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NCLB Outrages

Ax ‘No Child’ left behind

This column was syndicated in many newspapers. Let's hope local Standardistos give it a read: It is wrong to set low expectations, but it is infinitely crueler to burden children with high expectations beyond their ability to achieve.

Fortuitously, this column happened to appear in the Madisonville, Kentucky newspaper on the very day I was attacked by a businessman attending a Rotary meeting where I spoke about NCLB. (It's a long story.) I hope he read it! His premise, one resonating across America, is that schools fail 30% of their students, the dropouts, and that if he as a businessman did that, he'd be out of business. It's the classic Business Roundtable student-as-profit metaphor.

Well, my goodness, I think schools fail a much higher percentage. . . but that doesn't make his "student as product" any less reprehensible.
Ha! before traveling to Kentucky, I'd looked up the job forecasts for that region. The most available job? Cashier. $7.19 an hour. I tried to engage my adversary in a conversation about the need for a living wage.

Silence.

He was much eager to bash the schools.

In any case, I was very grateful to walk away from that confrontation and see that Charley Reese was looming large in the local paper.


by Charley Reese

One of the things the next president should do is ax the No Child Left Behind law. It is based on a false premise.

Essentially it mandates that by a certain time, students should perform the same in academic skills. That is as stupid and unscientific as decreeing that every child must run the 100-yard dash in the same time.

The only way such a goal can be achieved is by fraud, by dumbing down both the curricula and the tests. And donât think for a minute that the massive public-education bureaucracy wonât stoop that low. Theyâve already dumbed down the curricula in many schools.

We live in an Orwellian, politically correct world not unlike the world that sent Galileo to prison for the sin of speaking the truth. The Earth does indeed, as Galileo said, revolve around the sun, and human beings are indeed biologically different.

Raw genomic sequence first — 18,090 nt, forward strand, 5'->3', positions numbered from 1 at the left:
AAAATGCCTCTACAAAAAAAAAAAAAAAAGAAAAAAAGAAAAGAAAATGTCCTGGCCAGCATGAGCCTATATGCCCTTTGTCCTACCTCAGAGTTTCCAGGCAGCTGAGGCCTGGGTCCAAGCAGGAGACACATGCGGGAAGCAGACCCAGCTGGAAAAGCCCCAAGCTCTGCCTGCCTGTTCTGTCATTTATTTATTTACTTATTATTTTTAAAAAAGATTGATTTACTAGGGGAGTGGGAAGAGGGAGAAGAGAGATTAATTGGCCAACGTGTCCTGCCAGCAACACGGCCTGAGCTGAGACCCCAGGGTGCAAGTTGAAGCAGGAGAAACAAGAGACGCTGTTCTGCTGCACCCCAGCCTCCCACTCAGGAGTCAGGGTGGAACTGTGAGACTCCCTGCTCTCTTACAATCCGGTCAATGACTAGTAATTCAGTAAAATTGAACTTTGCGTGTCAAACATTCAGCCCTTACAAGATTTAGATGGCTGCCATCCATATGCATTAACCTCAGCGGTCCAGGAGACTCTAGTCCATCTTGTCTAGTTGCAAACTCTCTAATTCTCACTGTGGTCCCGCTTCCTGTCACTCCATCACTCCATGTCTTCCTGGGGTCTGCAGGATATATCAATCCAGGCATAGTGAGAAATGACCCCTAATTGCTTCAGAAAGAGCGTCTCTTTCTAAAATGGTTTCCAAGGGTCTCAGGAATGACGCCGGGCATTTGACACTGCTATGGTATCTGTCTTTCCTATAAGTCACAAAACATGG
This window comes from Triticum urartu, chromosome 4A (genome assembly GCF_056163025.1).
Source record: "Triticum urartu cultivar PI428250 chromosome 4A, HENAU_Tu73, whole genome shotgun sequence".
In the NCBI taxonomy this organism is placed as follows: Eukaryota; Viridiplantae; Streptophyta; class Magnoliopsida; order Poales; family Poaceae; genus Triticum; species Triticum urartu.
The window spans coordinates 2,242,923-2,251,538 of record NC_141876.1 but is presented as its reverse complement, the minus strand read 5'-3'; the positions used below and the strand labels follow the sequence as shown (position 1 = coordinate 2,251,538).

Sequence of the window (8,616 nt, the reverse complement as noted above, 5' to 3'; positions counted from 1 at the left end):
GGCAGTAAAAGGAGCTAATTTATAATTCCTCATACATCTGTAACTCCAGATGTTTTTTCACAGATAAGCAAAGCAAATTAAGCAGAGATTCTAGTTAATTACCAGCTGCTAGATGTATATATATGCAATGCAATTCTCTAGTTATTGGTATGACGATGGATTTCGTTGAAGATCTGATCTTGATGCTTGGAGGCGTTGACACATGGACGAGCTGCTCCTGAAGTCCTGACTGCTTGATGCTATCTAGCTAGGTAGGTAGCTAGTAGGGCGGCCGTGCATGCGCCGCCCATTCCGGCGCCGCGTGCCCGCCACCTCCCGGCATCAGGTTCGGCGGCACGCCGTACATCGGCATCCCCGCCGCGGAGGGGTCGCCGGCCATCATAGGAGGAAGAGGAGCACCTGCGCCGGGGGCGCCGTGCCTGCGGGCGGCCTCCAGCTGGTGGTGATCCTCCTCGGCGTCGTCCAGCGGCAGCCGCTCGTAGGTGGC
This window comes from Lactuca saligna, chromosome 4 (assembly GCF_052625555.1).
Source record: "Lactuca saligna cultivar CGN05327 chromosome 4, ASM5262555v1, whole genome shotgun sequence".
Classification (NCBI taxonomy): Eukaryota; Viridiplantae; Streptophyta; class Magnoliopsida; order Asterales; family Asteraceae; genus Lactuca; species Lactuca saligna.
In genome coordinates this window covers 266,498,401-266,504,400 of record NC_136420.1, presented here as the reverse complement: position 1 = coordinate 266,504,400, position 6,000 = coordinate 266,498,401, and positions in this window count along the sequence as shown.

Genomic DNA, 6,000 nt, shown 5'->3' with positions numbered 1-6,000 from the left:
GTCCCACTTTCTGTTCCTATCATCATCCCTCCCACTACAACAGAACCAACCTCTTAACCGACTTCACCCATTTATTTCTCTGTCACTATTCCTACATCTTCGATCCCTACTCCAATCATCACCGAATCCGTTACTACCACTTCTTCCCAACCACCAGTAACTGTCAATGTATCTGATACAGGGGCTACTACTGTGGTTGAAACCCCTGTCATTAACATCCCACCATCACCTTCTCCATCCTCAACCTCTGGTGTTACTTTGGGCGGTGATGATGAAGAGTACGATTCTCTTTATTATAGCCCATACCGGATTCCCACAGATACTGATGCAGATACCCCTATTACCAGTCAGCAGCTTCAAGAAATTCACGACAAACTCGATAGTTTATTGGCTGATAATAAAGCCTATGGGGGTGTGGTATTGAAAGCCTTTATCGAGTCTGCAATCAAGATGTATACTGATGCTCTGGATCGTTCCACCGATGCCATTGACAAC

There have been so many conferences about the gaps in test scores, all professing ignorance as to the cause, that itâs become laughable. There are gaps in test scores because there are gaps in intelligence. Decades of studies and tests prove this. Itâs only in recent years that the political-correctness police has decreed that no one dare mention it upon pain of banishment.

To head off racist demagogues who might want to paint me as a white supremacist, every one of these studies shows that the average IQ of East Asians is higher than that of whites. If anyone has a scientific basis for claiming racial superiority, itâs the East Asians, not us white folks.

Part of the problem is that people always want to inject judgments about superiority and inferiority. That is the wrong trail to follow. All weâre talking about are differences. The human race is not mass manufactured in some cosmic factory. We are all born as individuals, and there are differences. Some are tall, some are short; some are of one color, some are of another. With all the differences we can see, how can anybody suppose that only our brains are exactly the same?

No one ever accused me of being an Einstein. English and history were snap courses for me, but I had to sweat like a Florida roofer to get through chemistry and algebra. I can read music because I was forced as a child to take piano lessons, but Iâm not remotely a musician. In the Army, I set a post record for low score on the mechanical aptitude test. I defy all the determinists in the world to make me into a master carpenter.

It is wrong to set low expectations, but it is infinitely crueler to burden children with high expectations beyond their ability to achieve. Every child should be encouraged to achieve the maximum of his or her potential, but no child should be blamed or looked down on simply because his or her test scores are not as high as someone elseâs.

More importantly, teachers given a classroom full of individuals with individual differences and backgrounds should not be blamed for failing to achieve politically decreed uniform results.

Itâs odd that a society that purports to claim tolerance and diversity as its highest values is also desperate to deny that differences exist. We are not the same, and we are not equal in a physiological sense. We never have been, and we never will be.

Furthermore, the worth of a human being is not measured by IQ. Itâs measured by character. Some of the worst people in the world have very high IQs, but they are despicable snakes nevertheless. IQ is not an indicator of either superiority or inferiority. It is an indicator only of difference in the computing capacity of the brain.

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Let us know what you think about this story or

— Charley Reese
The Messenger
2007-11-27


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